In a short time, tutorials would pop up all over the place on how to set up your own mail server.
    You're only addressing a part of sorcerers post

    And you're basing your idea on the emails You are seeing and ignoring a bunch that maybe you're not seeing personally but still wouldn't fit into your pigeonholed idea

    Don't get me wrong it's a problem that needs addressing and discussion of it is good but there is no way in **** you could implement a regulatory ticket clipper on something of that scale and have any form of accountability in it (which would be vital for chain of command/delivery), so whilst it's good to discuss it and spit ball ideas I don't think this is the answet

  16. Post
    #16
    Hell, with the tutorials they'll probably come with a whitelist system that bypasses the middleman. So you whitelist servers of your friends and family. Making the cost zero with them but still applying a barrier to strangers, companies and spammers.

  17. Smile
    #17
    Is your main goal trying to stop spam?

    Would have thought places like google etc would know everyone hates it and would come up with a better solution.

  18. Post
    #18
    St4lk3r wrote:
    You're only addressing a part of sorcerers post

    And you're basing your idea on the emails You are seeing and ignoring a bunch that maybe you're not seeing personally but still wouldn't fit into your pigeonholed idea
    For example?

    St4lk3r wrote:
    Don't get me wrong it's a problem that needs addressing and discussion of it is good but there is no way in **** you could implement a regulatory ticket clipper on something of that scale and have any form of accountability in it (which would be vital for chain of command/delivery), so whilst it's good to discuss it and spit ball ideas I don't think this is the answet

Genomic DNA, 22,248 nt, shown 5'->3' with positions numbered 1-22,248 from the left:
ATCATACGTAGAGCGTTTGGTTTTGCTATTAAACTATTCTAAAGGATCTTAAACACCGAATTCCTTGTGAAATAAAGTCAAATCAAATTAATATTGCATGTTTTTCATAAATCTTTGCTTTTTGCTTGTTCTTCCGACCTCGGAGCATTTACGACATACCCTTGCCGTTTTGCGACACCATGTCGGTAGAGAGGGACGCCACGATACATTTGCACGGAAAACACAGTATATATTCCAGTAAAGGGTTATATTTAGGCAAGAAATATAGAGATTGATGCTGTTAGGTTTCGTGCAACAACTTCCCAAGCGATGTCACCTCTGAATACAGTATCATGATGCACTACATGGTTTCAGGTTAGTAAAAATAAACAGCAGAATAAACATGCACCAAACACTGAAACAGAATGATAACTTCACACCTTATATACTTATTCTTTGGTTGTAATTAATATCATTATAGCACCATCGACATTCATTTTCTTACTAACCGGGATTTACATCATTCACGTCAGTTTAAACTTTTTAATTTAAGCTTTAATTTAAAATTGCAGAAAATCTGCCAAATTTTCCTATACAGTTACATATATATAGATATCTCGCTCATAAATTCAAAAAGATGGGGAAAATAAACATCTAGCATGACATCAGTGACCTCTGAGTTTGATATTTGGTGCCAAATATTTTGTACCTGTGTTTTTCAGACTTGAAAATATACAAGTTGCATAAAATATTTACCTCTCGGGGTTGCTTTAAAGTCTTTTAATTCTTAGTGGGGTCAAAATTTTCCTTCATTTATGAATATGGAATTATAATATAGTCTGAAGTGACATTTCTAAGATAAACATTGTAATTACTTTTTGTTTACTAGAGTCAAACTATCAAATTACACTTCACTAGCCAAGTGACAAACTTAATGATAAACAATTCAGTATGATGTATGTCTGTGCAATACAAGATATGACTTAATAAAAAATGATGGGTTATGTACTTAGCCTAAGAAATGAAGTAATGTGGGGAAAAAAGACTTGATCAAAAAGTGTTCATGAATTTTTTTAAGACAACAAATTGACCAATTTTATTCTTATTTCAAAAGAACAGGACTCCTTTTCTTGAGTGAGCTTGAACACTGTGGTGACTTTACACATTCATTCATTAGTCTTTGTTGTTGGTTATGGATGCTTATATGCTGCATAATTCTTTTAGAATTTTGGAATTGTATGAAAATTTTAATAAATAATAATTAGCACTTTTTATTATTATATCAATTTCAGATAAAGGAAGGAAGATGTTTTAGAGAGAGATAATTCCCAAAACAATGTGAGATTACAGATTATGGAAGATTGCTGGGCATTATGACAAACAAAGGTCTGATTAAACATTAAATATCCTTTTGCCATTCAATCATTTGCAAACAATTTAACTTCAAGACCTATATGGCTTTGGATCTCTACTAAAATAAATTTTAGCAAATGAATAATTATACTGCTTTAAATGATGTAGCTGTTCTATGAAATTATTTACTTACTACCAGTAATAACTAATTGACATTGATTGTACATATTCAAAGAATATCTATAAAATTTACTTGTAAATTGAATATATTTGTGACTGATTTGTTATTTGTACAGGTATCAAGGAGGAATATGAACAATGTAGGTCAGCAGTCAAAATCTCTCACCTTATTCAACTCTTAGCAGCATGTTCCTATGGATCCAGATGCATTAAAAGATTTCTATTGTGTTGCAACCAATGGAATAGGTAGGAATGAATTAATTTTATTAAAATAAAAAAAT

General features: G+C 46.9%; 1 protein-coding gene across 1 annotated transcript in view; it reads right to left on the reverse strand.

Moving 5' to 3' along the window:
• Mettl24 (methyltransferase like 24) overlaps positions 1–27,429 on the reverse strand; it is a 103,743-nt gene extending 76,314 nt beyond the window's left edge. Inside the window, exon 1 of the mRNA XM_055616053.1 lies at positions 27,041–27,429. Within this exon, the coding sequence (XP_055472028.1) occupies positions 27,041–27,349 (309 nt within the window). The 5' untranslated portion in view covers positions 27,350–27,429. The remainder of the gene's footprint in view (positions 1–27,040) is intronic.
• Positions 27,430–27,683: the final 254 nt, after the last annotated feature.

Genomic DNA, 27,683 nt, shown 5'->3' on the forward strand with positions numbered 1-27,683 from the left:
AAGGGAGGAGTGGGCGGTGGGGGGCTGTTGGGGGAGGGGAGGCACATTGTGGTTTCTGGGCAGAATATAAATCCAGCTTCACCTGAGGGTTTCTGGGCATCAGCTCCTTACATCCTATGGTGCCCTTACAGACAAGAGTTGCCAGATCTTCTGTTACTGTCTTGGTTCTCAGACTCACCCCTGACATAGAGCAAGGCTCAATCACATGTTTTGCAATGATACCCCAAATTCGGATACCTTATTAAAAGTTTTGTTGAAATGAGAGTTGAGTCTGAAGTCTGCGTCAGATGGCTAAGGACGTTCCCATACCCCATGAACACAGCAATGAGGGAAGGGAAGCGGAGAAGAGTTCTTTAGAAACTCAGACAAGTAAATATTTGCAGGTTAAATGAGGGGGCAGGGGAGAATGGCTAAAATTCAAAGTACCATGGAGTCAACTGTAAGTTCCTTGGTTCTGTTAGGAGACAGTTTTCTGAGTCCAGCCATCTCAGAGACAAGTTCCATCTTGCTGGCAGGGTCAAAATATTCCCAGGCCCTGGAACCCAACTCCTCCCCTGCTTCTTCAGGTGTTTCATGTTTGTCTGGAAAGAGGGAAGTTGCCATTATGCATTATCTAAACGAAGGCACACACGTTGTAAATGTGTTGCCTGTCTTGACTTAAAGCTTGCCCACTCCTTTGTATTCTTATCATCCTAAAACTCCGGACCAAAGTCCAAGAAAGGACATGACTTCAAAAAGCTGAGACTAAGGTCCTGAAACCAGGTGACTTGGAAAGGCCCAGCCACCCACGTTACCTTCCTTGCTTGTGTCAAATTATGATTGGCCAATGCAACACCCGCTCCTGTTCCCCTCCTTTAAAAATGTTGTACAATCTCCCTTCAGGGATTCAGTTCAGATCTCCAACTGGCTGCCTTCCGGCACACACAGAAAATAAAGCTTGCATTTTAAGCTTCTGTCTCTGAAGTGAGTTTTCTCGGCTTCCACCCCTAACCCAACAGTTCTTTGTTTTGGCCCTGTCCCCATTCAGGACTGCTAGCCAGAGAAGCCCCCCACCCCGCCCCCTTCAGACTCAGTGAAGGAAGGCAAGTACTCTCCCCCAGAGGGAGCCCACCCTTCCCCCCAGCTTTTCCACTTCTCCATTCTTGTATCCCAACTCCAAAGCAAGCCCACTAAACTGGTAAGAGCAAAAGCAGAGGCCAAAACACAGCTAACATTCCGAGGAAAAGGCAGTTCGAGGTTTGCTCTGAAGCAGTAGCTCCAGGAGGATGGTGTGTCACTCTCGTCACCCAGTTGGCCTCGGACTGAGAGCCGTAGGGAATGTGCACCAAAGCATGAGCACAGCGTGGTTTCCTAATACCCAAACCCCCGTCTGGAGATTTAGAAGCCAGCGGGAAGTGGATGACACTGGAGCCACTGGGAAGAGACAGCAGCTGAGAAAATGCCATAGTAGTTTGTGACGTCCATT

What sort of accountability are we talking about? They're not filtering the messages themselves, they're purely an automated transfer of funds. The receiving mail server would only really need to check occasionally unless they receive a message from a sender they haven't already checked. In the event of a lack of prepaid funds you'd just get a rejection message same as you get when a message has failed.

    Server Sends to Receiver, Receiver Checks Funds against Body, Receiver accepts and confirms receipt, cent gets transferred.

    Places like Google would whitelist major senders, like Microsoft. So say it checks every thousand emails with body. But if they get one from, say, my mail server, they'll verify every one.

  19. Post
    #19
    Magic Robertson wrote:
    Is your main goal trying to stop spam?

    Would have thought places like google etc would know everyone hates it and would come up with a better solution.
    They have spam filters, but there's always new stuff breaking through (work gets emails from "Sarah from Glen Eden" wanting to confirm this is my email address, and variations regularly.

    But also like my example earlier, "When you unsubscribe from a supplier, they untick one of seven thousand options and still send you the other 6999".